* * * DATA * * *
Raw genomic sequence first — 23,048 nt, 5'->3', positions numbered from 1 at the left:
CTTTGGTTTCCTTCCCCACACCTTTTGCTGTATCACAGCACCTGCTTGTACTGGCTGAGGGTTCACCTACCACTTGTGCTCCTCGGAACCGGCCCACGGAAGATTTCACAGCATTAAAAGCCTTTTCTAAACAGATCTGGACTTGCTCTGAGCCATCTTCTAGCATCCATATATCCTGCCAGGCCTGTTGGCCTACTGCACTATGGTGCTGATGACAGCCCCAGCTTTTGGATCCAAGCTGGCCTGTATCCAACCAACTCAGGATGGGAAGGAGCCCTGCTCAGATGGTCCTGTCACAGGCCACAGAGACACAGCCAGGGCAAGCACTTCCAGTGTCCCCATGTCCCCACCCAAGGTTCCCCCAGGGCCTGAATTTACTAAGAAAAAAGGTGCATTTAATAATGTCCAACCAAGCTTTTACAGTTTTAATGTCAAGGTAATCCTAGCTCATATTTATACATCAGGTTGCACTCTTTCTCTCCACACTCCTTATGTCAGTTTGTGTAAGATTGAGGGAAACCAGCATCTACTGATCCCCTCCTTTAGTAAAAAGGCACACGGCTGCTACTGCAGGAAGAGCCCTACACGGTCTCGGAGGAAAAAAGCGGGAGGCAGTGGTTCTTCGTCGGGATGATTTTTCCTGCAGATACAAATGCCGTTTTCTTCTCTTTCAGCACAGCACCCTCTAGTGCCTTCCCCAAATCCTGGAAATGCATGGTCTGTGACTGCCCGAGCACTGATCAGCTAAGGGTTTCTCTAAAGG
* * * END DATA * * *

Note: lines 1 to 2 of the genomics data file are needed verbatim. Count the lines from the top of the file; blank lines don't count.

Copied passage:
Raw genomic sequence first — 23,048 nt, 5'->3', positions numbered from 1 at the left:
CTTTGGTTTCCTTCCCCACACCTTTTGCTGTATCACAGCACCTGCTTGTACTGGCTGAGGGTTCACCTACCACTTGTGCTCCTCGGAACCGGCCCACGGAAGATTTCACAGCATTAAAAGCCTTTTCTAAACAGATCTGGACTTGCTCTGAGCCATCTTCTAGCATCCATATATCCTGCCAGGCCTGTTGGCCTACTGCACTATGGTGCTGATGACAGCCCCAGCTTTTGGATCCAAGCTGGCCTGTATCCAACCAACTCAGGATGGGAAGGAGCCCTGCTCAGATGGTCCTGTCACAGGCCACAGAGACACAGCCAGGGCAAGCACTTCCAGTGTCCCCATGTCCCCACCCAAGGTTCCCCCAGGGCCTGAATTTACTAAGAAAAAAGGTGCATTTAATAATGTCCAACCAAGCTTTTACAGTTTTAATGTCAAGGTAATCCTAGCTCATATTTATACATCAGGTTGCACTCTTTCTCTCCACACTCCTTATGTCAGTTTGTGTAAGATTGAGGGAAACCAGCATCTACTGATCCCCTCCTTTAGTAAAAAGGCACACGGCTGCTACTGCAGGAAGAGCCCTACACGGTCTCGGAGGAAAAAAGCGGGAGGCAGTGGTTCTTCGTCGGGATGATTTTTCCTGCAGATACAAATGCCGTTTTCTTCTCTTTCAGCACAGCACCCTCTAGTGCCTTCCCCAAATCCTGGAAATGCATGGTCTGTGACTGCCCGAGCACTGATCAGCTAAGGGTTTCTCTAAAGG